I am sure some of you have experienced that weekend when all you want to do is sit back, relax and do a whole lot of things at your own leisurely pace without worrying about ‘work’ of any kind. Then you suddenly remember that you have run out of grocery and the leisurely weekend is suddenly about running errands before the next week begins.
Instead, what if you could be on your way home in a train on a Friday evening and a woman selling fresh vegetables out of her basket walks up to you? You buy the vegetables right there and then! You are not spending any more time on grocery than the one you are already spending in the commute and you are finishing one of your errands even before the weekend begins.
This scenario is exactly of the kind that you would experience on a local train in Mumbai in India.
It is probably rare that you would associate a community with a journey but local trains in Mumbai fit into that category – the life that exists inside the trains is a community in itself.
I worked for quite some time in Mumbai and commuted every single day from my residence in the suburbs to my work place in South Mumbai in a local train. I would spend about an hour on a one way journey in the train.
This is true of many other commuters in Mumbai. An average commuter lives in the suburbs, works in the city and spends an hour or two in the train to reach from their residence to the work place in the city.
When you leave for work at a fixed time and take the same train and pick the same train compartment every day, you tend to know the people around you and you start talking and sharing experiences. When this happens every day, I believe, it gives birth to a community. This is probably what has happened with the Mumbai trains too.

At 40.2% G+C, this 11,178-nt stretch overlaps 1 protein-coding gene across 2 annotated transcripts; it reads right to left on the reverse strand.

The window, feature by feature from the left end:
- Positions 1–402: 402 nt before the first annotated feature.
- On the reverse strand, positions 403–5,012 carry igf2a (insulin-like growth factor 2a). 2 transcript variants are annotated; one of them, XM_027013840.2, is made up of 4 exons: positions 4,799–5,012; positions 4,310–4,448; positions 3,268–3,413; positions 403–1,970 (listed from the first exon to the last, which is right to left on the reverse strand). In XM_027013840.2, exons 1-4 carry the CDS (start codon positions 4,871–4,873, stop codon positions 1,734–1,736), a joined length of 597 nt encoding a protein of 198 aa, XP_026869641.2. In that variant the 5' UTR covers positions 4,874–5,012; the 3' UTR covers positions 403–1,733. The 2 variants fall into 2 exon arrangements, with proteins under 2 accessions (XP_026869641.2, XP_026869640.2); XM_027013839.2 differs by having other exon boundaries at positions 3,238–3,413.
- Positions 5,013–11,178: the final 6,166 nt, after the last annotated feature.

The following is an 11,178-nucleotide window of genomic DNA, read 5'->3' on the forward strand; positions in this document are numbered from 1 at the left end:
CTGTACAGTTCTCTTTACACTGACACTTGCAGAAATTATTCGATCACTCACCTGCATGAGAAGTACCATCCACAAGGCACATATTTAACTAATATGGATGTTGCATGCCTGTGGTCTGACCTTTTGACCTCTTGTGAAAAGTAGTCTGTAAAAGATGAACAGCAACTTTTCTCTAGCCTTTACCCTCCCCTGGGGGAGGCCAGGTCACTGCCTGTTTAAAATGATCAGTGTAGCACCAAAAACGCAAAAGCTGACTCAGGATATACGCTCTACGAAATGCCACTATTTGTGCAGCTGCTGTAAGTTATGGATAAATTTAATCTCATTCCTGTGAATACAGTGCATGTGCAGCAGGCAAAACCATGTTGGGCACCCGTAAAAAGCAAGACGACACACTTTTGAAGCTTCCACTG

The following is a recreation of what I would see every day on my way to work and back- women clustered in groups talking animatedly amongst themselves, a group of college-going youngsters standing (the trains are usually very crowded)/sitting together and singing, hawkers moving back and forth selling every imaginable essential commodity required in a daily life in Mumbai- fresh vegetables and fruits, flowers, food stuff- chips and cakes, local street food, clothes-from shirts to jeans, from salwar-kameez (a traditional outfit) to scarves, accessories like jewelry, purses, hair accessories, safety pins, needle and thread set, books and stationery, toys, seasonal items like umbrellas, raincoats and sweater. You name it, they would have it and commuters buy it from them saving a lot of time required to go to the stores and perform the same chores. Additionally, they also get critical opinions of their friends in the trains who tell them whether something is worth buying or not.
The hawkers do not stay for long in a compartment. Once they finish making business in a compartment, they hop onto the next compartment or take some other train to find new customers.
The scenario from the Ladies’ Compartment that I am talking about is also replicated in the General Compartment where men huddled in groups chat, play cards and sing together. The ones who are more serious about music even carry harmoniums, dholaks and tabla (percussion instruments) and other musical instruments with them and sing all the way to work and back. [Local trains in Mumbai are compartmentalized as Ladies (for women), Handicapped (for the physically challenged) and General (for everyone) Compartments.]
There were many options I could choose from to reach my work place- take a bus, a taxi or a car. But who wanted to be stuck in the traffic or spend a monotonous journey within the four sides of a car when I could experience a wonderful community full of stories in a local train? Even though it probably meant traveling in a crowded train, I always looked forward to this commute from my residence to work place and felt good to see a lively community where people were talking to each other, sharing their joys and sorrows, taking advice and offering suggestions and experiencing a life on the go.
Post by Alpita Masurkar. Photos by Puneet Chandhok and Dipti Sonawala. Puneet and Dipti are journalists with prominent media organizations in Mumbai.
This post is from Transit Secrets: The Unknown Paths from Point A to Point B – a current series on CoLab Radio.